Anglican clergy are divided into three categories or orders: bishops, priests, and deacons. A threefold ministry (bishops, presbyters (elders), deacons) dates back at least as far as the early 2nd century, possibly earlier.
The highest order of ministry is the office of the bishop. In much of Anglicanism there are archbishops, but these are not of a higher order of ministry. Archbishop is the usual title conferred on a bishop whose area of jurisdiction is a province (collection of dioceses) rather than a diocese. An archbishop is a head bishop in a province. In some provinces the head bishop is called by another title, e.g., the Presiding Bishop in the U.S. Episcopal Church. The generic term for head bishops is "primate."
Bishops are the chief pastors and heads of their respective dioceses. They are pastors to the other clergy as well as the laity. A bishop must visit the parishes in his or her diocese, exercise discipline (often through delegates) over diocesan clergy, and uphold the doctrines of the faith. A bishop might have subordinate bishops (e.g., suffragans) to assist in meeting the needs of the diocese. Only a bishop can perform the rites of ordination and confirmation.
Ordinarily a bishop is ordained (consecrated) by an archbishop or other primate, and two other bishops. Anglicanism is one of only a few Protestant traditions that retain the title of bishop, and one of extremely few that claim the apostolic succession of their bishops. Apostolic succession holds that, just as Christ consecrated (set apart) and sent out the apostles, so also the apostles consecrated individuals to pastor the Church in given areas, and those who were consecrated did the same for their successors, and so on in an unbroken chain down through history. Apostolic succession is also called episcopal succession, from the Greek word that is translated bishop. It is for this reason that many Anglican bodies are self-styled as Episcopal (for instance, America's The Episcopal Church).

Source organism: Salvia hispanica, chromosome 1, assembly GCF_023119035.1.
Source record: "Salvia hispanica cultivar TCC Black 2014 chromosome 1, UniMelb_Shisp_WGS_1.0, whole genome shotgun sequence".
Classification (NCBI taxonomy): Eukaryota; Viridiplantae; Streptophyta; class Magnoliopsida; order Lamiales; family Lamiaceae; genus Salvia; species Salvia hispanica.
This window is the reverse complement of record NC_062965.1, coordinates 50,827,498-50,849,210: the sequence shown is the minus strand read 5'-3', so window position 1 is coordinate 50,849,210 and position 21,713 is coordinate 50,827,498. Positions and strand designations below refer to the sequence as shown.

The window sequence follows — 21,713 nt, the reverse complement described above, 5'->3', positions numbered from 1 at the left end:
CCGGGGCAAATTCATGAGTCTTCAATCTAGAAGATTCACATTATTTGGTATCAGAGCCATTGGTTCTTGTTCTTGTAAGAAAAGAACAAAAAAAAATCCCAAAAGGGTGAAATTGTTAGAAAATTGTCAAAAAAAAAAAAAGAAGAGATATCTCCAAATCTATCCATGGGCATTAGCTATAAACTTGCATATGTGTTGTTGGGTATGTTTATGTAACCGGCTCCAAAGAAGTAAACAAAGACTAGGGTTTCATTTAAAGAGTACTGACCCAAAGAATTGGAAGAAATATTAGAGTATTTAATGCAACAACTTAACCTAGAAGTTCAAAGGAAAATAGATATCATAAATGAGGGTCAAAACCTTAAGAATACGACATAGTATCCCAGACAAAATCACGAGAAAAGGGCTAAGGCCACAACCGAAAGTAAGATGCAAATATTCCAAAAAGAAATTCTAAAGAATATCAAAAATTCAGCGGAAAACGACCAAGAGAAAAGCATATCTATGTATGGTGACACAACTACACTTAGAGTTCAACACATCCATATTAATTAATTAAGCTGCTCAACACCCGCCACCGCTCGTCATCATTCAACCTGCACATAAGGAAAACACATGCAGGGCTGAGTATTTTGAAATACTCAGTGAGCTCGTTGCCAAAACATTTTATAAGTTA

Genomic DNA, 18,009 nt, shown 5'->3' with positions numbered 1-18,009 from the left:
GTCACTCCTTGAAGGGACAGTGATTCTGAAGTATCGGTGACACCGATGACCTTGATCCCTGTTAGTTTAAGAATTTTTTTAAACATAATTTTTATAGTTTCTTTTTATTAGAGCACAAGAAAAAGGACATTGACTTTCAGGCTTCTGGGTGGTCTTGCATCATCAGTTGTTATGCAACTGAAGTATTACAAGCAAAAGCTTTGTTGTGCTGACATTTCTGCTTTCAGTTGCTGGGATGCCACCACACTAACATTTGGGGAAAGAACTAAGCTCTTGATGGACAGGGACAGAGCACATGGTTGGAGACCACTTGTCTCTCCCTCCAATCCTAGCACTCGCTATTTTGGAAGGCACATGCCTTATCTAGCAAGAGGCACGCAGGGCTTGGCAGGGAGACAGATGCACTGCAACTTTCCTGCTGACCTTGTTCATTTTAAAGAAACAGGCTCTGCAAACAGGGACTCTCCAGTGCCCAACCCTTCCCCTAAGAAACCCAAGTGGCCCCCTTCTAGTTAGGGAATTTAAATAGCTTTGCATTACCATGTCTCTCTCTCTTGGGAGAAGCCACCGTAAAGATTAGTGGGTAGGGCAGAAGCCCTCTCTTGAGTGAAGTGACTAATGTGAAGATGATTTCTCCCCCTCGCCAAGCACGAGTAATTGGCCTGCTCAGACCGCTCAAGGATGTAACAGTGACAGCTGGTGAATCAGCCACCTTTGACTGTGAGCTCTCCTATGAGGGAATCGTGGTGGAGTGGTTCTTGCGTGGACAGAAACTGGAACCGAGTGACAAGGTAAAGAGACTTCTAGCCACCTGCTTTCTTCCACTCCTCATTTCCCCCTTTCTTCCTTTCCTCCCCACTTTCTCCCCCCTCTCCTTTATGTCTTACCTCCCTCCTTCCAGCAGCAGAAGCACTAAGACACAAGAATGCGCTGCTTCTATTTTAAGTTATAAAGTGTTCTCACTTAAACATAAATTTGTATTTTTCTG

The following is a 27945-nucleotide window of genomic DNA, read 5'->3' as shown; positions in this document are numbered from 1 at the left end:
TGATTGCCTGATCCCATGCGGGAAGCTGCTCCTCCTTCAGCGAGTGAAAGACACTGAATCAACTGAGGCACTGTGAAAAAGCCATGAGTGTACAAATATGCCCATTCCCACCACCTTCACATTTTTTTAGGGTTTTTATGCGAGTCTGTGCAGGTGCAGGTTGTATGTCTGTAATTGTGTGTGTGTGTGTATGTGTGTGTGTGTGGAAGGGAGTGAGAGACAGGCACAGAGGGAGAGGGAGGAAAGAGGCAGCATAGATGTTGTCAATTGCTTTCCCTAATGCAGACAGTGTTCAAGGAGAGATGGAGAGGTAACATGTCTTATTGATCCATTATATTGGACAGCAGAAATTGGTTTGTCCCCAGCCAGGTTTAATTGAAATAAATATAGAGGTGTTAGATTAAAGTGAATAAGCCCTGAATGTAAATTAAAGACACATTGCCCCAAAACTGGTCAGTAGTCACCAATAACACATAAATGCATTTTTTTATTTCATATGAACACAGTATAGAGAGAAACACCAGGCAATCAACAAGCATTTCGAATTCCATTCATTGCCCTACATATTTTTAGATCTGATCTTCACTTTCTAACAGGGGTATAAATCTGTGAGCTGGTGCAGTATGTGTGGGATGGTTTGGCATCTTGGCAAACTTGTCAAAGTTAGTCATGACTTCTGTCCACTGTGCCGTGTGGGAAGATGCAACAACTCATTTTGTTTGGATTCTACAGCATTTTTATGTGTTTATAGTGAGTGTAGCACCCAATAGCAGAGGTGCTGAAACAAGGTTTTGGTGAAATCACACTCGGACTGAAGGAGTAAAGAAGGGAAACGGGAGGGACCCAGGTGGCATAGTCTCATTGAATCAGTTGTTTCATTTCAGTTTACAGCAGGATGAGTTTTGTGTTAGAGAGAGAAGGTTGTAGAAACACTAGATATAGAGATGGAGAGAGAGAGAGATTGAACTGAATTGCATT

Anglicanism places a high value on its participation in apostolic succession. Episcopacy is viewed as a defining feature of Anglicanism and a ground of ecumenical ties with other Christian traditions. The unity of the Church is embodied in the historic episcopate, which is why the realignment taking place in the Anglican Communion is such a source of pain for bishops across the theological spectrum.
The next order of Anglican clergy is that of priest. Early in Christian history, as the idea of the Eucharist as a sacrifice developed, so did the idea of presbyters as priests. Over time the clergy came to be seen as representing both the people to God and God to the people. Priests were seen as having supernatural powers imparted to them upon their ordination, powers connected with the sacraments. Thus, the priest had the power to absolve of sins, to bring about the substantive change in the Eucharistic elements from bread and wine to body and blood (transubstantiation ), and to repeat the sacrifice of Christ to God in the Mass.
During the Reformation, Protestants rejected the priesthood as a sacred order empowered to stand between God and God's people, favoring instead the idea of a priesthood of all believers. All believers have access to God personally. Anglicanism followed this view. Nevertheless, the Anglican liturgy retained the word "priest," perhaps to indicate the priest's authority to conduct the service of Holy Communion. The term was immediately disfavored in much of England, but returned to the fore with the rise of Anglo-Catholicism. Many Anglicans today seem comfortable with the clerical label of priest, without associating the term with a sacrificial priesthood. Some Anglo-Catholics do view the priesthood in sacerdotal (sacrificial) terms, and some Anglicans of particularly Evangelical inclination are simply uncomfortable with the term priest at all.